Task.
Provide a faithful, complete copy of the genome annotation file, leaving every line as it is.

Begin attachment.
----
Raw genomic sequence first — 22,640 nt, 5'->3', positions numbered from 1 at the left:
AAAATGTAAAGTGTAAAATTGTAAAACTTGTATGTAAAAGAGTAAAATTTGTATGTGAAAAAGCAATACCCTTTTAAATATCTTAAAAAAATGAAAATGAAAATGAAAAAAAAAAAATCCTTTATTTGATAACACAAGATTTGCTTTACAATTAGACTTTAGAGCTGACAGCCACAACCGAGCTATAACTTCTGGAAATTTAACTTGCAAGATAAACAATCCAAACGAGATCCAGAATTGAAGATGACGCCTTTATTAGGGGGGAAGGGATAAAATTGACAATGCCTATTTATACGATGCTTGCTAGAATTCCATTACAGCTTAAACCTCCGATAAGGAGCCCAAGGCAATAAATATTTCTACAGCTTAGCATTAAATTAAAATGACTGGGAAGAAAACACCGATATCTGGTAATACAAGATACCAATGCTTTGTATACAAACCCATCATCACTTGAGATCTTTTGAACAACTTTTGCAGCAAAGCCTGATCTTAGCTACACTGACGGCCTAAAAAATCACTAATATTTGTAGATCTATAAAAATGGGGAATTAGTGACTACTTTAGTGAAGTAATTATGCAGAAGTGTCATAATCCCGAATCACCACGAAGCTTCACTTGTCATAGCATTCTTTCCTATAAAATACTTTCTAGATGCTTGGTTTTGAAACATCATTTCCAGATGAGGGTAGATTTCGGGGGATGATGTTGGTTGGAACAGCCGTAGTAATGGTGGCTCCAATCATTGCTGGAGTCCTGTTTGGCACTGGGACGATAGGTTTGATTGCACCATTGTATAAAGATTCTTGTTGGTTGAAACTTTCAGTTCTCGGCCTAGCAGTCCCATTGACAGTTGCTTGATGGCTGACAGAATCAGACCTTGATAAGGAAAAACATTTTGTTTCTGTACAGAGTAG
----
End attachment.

Raw genomic sequence first — 22,640 nt, 5'->3', positions numbered from 1 at the left:
AAAATGTAAAGTGTAAAATTGTAAAACTTGTATGTAAAAGAGTAAAATTTGTATGTGAAAAAGCAATACCCTTTTAAATATCTTAAAAAAATGAAAATGAAAATGAAAAAAAAAAAATCCTTTATTTGATAACACAAGATTTGCTTTACAATTAGACTTTAGAGCTGACAGCCACAACCGAGCTATAACTTCTGGAAATTTAACTTGCAAGATAAACAATCCAAACGAGATCCAGAATTGAAGATGACGCCTTTATTAGGGGGGAAGGGATAAAATTGACAATGCCTATTTATACGATGCTTGCTAGAATTCCATTACAGCTTAAACCTCCGATAAGGAGCCCAAGGCAATAAATATTTCTACAGCTTAGCATTAAATTAAAATGACTGGGAAGAAAACACCGATATCTGGTAATACAAGATACCAATGCTTTGTATACAAACCCATCATCACTTGAGATCTTTTGAACAACTTTTGCAGCAAAGCCTGATCTTAGCTACACTGACGGCCTAAAAAATCACTAATATTTGTAGATCTATAAAAATGGGGAATTAGTGACTACTTTAGTGAAGTAATTATGCAGAAGTGTCATAATCCCGAATCACCACGAAGCTTCACTTGTCATAGCATTCTTTCCTATAAAATACTTTCTAGATGCTTGGTTTTGAAACATCATTTCCAGATGAGGGTAGATTTCGGGGGATGATGTTGGTTGGAACAGCCGTAGTAATGGTGGCTCCAATCATTGCTGGAGTCCTGTTTGGCACTGGGACGATAGGTTTGATTGCACCATTGTATAAAGATTCTTGTTGGTTGAAACTTTCAGTTCTCGGCCTAGCAGTCCCATTGACAGTTGCTTGATGGCTGACAGAATCAGACCTTGATAAGGAAAAACATTTTGTTTCTGTACAGAGTAG